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Warm fuzzy nostalgia aside, this article seems to amount to "Learn everything, read everything, do everything, don't bandwagon, Apple is pretty cool. The other stuff is OK too, if you like that sort of thing. Learn Node. PS. Don't harrass people".

It's an amalgamation of every Medium tech-post ever.

I guess the real message is: believe whatever the mainstream audience believes at the time. You can't really go wrong with always agreeing with whatever the current thought bubble agrees with - and be quick to change your opinions if the herd is moving. When the author saw the derision against Steve Ballmer, and the favor Apple was getting, he made the clear choice to jump ship. And because he was part of that popular herd jumping ship, it worked very well. Follow the wind.

It's actually a pretty good point and is a decent way to always remain relevant. You can't be left behind if you're always on top of the latest thought trends.

EDIT: A missing piece the author points out too: don't be an early adopter of a thought trend (Point 1: Forget the hype). Only jump in when it becomes mainstream. If you adopt something before it becomes mainstream, there's a chance it can fail. If you wait until it is mainstream, but get in just as it becomes mainstream, you get the benefit of being an early adopter and the benefit of never being on the unpopular viewpoint.

So your always going to be playing catch up - back in 94 when i had been playing with the www I volunteered to go to Edinburgh for a month to work on a cutting edge RAD/DSDM Project.

Basically I told my then boss see you after Christmas - If I have followed that advice I would have stuck with Oracle and Java or spent my career in Mainframes

> I would have stuck with Oracle and Java or spent my career in Mainframes

And last I heard, there are tons of job openings asking for experts in Oracle and Java.

So how exactly would that have been terrible in terms of getting a steady income?

Well enough if you want a traditional 9-5 job (which is fine if it suits you) - pity Java is such a PITA to work with though and Oracle do charge a lot! for there product.

Trouble is if your company pivots and you have been doing Mainframe COBOL for 20 years - you might find transitioning to a new language hard.

I would happily go back to mainframes if given the opportunity. I miss the days of the "priesthood of the computer". I sorely miss linear languages like COBOL and PL. Yes, yes, I'm old fashioned, but man, were those the days. I miss programming on my 8-bit Commodore 64, praying I wouldn't run out of space on my floppy drive. Anyone remember Creative Computing magazine. I wrote every program in every issue for quite some time.

Now? I'm stuck working for a salary in a job that pays the bills. I live in Texas (I know, I know) where IT salaries are already low. Texas has that "right to work" mentality. My bosses are not real IT guys in the sense that they love IT. They're in it for the salary, whereas I'm in it because I still love it after a span of pushing bits over three decades. I would retire only if I won the lottery, but if I did that, I would likely buy a Z-Series mainframe and spend my days playing.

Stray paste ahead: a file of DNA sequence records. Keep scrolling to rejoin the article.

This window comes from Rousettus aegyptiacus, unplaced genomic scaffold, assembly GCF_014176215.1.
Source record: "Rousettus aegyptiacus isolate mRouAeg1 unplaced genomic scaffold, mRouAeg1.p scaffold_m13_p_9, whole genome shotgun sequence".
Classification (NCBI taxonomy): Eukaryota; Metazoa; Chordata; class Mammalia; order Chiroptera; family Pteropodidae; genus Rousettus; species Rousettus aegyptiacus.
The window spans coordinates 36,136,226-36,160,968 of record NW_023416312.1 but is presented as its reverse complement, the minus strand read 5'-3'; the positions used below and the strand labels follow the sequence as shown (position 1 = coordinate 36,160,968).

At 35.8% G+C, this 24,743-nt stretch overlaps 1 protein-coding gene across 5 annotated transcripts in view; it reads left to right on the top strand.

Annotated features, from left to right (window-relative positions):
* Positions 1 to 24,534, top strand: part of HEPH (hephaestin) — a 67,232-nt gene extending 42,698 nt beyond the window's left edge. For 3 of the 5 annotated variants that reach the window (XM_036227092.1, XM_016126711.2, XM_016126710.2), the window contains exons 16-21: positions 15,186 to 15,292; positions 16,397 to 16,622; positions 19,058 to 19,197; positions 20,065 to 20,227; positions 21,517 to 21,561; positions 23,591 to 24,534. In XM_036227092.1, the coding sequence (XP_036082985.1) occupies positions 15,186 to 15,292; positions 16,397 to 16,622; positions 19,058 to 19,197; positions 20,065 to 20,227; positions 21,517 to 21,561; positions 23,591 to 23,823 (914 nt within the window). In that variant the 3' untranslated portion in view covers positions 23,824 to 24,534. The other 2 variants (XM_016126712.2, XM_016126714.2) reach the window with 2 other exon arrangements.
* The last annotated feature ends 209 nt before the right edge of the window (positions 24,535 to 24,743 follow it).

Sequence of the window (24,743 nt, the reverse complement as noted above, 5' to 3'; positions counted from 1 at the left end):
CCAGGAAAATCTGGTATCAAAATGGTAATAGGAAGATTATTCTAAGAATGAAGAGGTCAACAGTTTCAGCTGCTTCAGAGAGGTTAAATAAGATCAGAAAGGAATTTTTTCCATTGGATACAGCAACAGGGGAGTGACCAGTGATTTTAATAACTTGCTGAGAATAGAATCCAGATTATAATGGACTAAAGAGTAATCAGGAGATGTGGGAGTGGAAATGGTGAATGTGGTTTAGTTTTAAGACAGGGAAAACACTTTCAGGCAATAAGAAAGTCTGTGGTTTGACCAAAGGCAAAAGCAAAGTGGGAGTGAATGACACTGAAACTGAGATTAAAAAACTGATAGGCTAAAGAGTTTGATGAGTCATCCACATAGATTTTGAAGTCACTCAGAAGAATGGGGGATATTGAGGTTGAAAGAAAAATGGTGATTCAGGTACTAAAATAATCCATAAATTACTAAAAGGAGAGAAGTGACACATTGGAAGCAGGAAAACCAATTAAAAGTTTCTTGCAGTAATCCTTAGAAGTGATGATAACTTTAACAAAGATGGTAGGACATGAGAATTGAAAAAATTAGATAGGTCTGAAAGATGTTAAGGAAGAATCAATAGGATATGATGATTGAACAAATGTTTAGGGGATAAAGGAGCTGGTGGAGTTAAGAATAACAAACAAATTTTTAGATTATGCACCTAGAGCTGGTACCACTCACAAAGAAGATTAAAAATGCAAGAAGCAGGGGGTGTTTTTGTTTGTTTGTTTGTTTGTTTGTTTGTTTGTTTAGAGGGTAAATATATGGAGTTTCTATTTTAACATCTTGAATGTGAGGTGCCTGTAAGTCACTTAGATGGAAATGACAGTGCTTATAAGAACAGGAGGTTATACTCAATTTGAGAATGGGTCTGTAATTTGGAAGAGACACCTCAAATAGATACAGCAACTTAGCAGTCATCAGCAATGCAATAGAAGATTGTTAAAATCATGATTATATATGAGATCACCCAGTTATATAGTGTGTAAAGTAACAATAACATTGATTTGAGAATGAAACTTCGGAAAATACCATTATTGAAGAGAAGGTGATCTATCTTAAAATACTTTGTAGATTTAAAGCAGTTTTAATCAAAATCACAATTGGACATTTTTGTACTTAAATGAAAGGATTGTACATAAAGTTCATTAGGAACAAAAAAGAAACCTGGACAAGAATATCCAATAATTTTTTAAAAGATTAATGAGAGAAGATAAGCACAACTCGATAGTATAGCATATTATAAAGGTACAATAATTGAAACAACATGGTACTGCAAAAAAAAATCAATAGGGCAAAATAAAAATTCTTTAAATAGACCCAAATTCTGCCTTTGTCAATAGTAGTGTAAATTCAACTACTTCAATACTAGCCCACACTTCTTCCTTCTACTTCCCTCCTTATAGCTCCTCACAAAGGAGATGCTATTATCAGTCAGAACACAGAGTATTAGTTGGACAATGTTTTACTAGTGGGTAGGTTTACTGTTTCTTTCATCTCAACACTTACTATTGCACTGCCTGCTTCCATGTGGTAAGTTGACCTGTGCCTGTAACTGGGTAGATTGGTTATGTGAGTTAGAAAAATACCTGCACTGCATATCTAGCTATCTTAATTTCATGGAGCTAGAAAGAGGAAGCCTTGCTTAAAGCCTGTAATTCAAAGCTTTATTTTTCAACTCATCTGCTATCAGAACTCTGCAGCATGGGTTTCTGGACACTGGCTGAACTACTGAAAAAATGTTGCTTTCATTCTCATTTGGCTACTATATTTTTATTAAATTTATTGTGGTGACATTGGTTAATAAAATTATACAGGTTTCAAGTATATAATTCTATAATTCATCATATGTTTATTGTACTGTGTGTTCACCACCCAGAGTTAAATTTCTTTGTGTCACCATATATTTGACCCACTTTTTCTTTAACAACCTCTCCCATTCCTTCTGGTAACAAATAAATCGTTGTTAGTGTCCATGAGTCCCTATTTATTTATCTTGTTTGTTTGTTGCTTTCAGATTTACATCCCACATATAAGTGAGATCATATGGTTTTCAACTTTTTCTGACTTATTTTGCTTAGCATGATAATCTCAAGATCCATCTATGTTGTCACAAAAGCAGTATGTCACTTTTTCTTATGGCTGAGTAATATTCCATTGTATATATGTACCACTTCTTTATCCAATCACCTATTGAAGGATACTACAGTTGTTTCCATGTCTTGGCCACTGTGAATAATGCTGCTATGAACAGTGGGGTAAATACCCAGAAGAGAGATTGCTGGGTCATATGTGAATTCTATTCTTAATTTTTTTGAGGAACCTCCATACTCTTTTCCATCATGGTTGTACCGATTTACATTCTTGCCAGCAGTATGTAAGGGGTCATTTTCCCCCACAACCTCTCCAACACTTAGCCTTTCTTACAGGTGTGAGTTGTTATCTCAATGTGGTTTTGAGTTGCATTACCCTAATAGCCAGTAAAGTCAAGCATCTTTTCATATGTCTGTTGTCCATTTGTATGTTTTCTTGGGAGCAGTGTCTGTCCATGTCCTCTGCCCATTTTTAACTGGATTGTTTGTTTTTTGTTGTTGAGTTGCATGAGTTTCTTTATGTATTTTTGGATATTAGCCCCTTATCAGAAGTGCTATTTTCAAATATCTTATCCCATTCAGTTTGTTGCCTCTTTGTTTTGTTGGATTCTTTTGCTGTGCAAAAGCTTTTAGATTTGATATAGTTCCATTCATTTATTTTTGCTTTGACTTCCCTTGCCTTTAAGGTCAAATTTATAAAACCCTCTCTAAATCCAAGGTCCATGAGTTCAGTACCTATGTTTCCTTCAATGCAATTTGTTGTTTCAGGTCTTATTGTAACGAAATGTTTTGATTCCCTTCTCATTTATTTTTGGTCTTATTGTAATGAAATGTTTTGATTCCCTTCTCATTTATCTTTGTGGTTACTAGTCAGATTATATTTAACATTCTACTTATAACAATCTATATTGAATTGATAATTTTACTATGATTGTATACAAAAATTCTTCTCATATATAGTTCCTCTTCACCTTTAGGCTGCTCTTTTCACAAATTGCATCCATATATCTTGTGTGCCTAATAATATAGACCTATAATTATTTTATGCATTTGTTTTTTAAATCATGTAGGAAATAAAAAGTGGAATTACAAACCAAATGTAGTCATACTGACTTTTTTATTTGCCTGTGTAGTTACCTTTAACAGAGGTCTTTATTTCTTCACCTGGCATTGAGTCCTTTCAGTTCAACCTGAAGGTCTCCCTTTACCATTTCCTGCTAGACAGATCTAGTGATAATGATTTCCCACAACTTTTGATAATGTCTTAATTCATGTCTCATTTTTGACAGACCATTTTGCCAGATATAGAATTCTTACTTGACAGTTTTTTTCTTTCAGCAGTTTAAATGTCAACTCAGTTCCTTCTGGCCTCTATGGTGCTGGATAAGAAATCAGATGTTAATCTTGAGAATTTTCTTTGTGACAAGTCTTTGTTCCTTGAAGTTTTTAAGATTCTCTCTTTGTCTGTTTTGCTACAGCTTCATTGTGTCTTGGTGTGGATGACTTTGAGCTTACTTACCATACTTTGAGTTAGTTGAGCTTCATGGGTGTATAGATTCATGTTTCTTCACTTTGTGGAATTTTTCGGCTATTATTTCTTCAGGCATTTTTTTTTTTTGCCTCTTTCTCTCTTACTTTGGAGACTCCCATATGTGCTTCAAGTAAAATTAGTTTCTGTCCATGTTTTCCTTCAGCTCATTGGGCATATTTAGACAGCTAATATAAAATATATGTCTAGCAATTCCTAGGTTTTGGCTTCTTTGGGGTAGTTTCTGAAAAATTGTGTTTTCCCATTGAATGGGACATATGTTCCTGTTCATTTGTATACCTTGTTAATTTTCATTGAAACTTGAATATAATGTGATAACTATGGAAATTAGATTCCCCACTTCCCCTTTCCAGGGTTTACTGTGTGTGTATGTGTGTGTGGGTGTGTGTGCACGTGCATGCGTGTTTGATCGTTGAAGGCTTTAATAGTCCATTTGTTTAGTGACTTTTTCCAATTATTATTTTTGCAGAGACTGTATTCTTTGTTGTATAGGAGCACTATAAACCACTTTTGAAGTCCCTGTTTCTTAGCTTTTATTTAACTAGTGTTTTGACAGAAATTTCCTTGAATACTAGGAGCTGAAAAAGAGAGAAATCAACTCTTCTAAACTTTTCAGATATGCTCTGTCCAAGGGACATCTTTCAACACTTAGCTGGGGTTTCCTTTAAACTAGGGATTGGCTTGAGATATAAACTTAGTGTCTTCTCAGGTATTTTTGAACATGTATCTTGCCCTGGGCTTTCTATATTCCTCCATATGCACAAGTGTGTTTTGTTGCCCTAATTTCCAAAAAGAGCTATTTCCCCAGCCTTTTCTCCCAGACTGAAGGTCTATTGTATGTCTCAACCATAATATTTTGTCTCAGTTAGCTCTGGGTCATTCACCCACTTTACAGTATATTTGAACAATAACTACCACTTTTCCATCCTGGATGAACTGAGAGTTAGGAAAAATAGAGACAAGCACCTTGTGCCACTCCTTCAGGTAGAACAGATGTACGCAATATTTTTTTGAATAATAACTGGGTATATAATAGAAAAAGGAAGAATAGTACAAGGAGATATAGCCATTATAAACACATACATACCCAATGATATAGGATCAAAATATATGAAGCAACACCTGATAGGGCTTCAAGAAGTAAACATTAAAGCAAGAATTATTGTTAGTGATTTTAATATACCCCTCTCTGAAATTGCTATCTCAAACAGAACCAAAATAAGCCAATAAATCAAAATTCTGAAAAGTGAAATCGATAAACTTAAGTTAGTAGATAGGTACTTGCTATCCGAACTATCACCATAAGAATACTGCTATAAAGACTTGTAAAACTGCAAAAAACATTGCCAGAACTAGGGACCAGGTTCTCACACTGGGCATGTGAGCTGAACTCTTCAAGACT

I get some of that "praying I [won't] run out of space" with programming microcontrollers for home projects.

> Trouble is if your company pivots and you have been doing Mainframe COBOL for 20 years - you might find transitioning to a new language hard.

Then you are not following the advice discussed.

Well there was a period when it looked like the mainstream was going to switch away from Java, but then Android was released. Java is heavily mainstream still. If you're optimizing, it's still a good bet to stick with. But be ready to jump off if Android switches languages away from Java which may pull enough mind share to make Java a 'niche'.

At least, that's my interpretation of the article's logic mixed with what appears mainstream to me. There's a lot of room for subjectivity, but it's difficult to argue that Java/Android isn't an extremely mainstream direction.

> It's an amalgamation of every Medium tech-post ever.

Very well summarized.

While I enjoyed this post somehow, maybe because I was thinking of the good old times, I didn't feel comfortable reading: I found his views having a touch of an ubiquitous negativity and slight frustration. I disagree with many of his points. And I miss one clear message.

Yet, your sarcastic summary is a breath of fresh air in the HN comments...

I wouldn't call it sarcasm. I had the same feeling while reading.

The OP contains a lot of opinions about a lot of different subjects. An amalgamation.

I don't think amalgamation means what you think it means (obligatory reference to 'The Princess Bride' ;)).

And if you mean by amalgamating that he united or tied together a lot of different opinions on a lot of different things, how is that unpleasant?

He is talking about daring bets on technologies with a potential. Then insists you learn Node.js. If anything my bet is that JS is not worth learning at all because future is all about WebAssembly (and LLVM effectively - he is right about that).

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